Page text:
By Savannah Cooper | Staff Writer
Since 1991, three professors from different departments and backgrounds have been finalists in a competition for the largest monetary teaching award in the world. The Robert Foster Cherry Award for Great Teaching is awarded biennially to nominate teachers who have done significant work within their perspective classrooms.
Cherry is a Baylor class of 1929 graduate and Law School class of 1932 graduate who made an endowment that established the Cherry Award Program to highlight extraordinary teachers and bring them to Baylor to connect with its students.
Dr. Michael Thompson, Associate Dean for Undergraduate Programs and Department of Electrical and Computer Engineering professor, is the Cherry award committee chairman is hopping that from hearing these lectures he too as a professor will improve.
“As a professor I’m interested in what ideas can I borrow from them to make my classes more interesting,” Thompson said. “That’s what we’re hoping happens, that we get enough faculty going and student interest that just sparks a discussion about great teaching at Baylor.”
Year after year, Baylor is presented with several notable candidates. This year, there have been 90 candidates who have been nominated by a peer then supported by testimonies from their students. Cherry Award Program Coordinator Alison Neubert works with the committee explained how the twelve member group narrows down to three finalists.
“The Cherry Award Committee includes twelve faculty members from different disciplines who narrow approximately one hundred nominations down to thirty and then to seven semi-finalists,” Neubert said. “Finally, the top three are chosen. These finalists are invited to Baylor to present a public lecture and two classroom lectures. They will interact with the Cherry Award Committee members, faculty in their discipline, student groups and the Baylor community at large.”
In addition to a teaching position at Baylor, both the winner and finalists are compensated for their great achievements and scholarship. Each finalist receives $15,000 with their invitation to Baylor while the Cherry award recipient receives $250,000.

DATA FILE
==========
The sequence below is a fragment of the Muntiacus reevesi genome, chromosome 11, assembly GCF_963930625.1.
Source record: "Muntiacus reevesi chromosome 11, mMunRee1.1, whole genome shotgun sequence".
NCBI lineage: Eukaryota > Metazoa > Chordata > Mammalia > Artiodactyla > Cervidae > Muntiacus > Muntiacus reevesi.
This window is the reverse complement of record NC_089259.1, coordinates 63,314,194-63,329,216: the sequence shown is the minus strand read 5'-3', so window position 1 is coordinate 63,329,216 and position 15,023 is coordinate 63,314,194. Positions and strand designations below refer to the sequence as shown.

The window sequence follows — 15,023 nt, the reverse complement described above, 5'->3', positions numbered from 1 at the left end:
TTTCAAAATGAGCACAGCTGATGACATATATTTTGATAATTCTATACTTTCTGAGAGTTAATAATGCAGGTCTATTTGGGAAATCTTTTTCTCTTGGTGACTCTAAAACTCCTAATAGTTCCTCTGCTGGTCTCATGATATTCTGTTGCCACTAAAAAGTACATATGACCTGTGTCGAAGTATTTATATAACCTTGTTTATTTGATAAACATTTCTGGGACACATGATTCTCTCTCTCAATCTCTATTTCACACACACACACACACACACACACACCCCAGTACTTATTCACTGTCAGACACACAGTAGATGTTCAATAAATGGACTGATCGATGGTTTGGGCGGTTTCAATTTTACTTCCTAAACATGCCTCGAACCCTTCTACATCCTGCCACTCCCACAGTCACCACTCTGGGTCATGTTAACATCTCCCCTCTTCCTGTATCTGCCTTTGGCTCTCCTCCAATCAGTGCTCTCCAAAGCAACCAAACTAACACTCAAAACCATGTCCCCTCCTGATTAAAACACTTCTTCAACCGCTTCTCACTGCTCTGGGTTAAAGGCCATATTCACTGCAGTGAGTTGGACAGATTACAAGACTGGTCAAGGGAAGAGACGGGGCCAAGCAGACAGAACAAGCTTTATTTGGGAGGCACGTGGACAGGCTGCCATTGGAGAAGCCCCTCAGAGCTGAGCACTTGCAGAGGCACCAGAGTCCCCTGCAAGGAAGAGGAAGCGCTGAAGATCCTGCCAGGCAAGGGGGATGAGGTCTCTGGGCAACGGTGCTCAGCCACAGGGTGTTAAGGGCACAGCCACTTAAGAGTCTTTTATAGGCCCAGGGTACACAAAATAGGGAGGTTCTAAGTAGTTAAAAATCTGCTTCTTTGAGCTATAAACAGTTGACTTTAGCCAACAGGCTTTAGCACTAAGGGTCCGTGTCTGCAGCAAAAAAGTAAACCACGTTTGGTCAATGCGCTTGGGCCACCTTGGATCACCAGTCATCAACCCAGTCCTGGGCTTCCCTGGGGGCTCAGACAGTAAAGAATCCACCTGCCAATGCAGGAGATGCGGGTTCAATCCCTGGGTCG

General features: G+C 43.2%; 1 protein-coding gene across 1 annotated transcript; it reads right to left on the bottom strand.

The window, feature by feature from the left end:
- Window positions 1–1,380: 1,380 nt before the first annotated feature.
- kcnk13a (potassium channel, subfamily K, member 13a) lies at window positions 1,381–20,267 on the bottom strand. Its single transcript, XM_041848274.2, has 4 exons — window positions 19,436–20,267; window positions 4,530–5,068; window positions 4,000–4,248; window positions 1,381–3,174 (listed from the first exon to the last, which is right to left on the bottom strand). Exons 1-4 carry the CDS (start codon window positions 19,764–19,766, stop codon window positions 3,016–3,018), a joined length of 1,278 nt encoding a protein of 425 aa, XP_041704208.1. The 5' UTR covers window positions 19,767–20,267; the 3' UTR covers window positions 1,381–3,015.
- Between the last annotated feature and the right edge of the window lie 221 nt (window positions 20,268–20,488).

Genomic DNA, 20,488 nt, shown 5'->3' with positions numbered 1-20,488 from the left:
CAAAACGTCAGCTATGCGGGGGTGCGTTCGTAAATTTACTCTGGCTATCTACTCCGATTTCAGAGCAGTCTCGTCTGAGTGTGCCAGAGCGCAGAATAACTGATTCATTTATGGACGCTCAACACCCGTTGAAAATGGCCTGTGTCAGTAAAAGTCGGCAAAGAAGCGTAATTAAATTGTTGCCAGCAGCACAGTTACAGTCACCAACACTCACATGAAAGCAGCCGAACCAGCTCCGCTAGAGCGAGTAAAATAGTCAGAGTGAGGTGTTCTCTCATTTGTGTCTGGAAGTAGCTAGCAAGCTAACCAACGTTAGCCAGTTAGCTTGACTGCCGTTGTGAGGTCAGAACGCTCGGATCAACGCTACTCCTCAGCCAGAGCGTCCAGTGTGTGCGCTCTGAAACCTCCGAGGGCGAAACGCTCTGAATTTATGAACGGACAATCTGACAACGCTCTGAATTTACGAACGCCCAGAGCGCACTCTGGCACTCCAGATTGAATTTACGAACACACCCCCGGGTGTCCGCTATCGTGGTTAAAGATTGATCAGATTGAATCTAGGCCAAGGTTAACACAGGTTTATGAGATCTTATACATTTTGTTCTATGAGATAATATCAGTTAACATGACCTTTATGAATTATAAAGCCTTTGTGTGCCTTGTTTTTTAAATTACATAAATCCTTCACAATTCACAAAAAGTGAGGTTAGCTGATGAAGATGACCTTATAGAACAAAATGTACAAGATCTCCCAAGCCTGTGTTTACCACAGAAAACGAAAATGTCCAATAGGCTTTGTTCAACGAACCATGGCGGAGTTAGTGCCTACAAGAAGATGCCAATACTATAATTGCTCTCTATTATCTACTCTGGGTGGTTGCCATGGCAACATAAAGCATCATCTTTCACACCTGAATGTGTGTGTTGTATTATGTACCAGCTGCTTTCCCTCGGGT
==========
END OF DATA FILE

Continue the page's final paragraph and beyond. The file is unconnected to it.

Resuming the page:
“These are great teachers and I really look forward to hearing what they have to say because almost invariably they have very interesting takes on different perspectives,” Thompson said.
For students attending who want the best out of their time there, Thompson suggests coming with an open mind ready to absorb some great teaching.
“If you just come with an open mind and realize these are great teachers and try to absorb what they’re saying I think that everybody who walks away from a Cherry lecture is usually glad that they came,” Thompson said.
Neubert has been working closely with the participants and coordinators of the event and recognizes how great of an opportunity this is for students who attend to ask questions and be fully present.
“Some very fortunate Baylor students will be given the once in a lifetime opportunity to learn from some of the best teachers in the world,” Neubert said. “I believe students who attend the public lectures given by the three finalists should come ready to be active participants. The opportunity for students to engage with these amazing professors during the Q&A following these lectures cannot be matched elsewhere in their academic career.”
One lecture has passed, but there are two more lectures. Clinton O. Longenecker from the University of Toledo will be speaking on “Career Success and Survival in the 21st Century: The Mandate for Life-Long Learning” on Monday Oct. 23 at 4:30 p.m at the Baylor Science Building room B.110. Heidi K. Elmendorf from Georgetown University will speak on “The Moral Relativism of Microbes: To Be or Not To Be Virulent” on Monday Oct. 30 at 3:30 p.m. at Kayser Auditorium.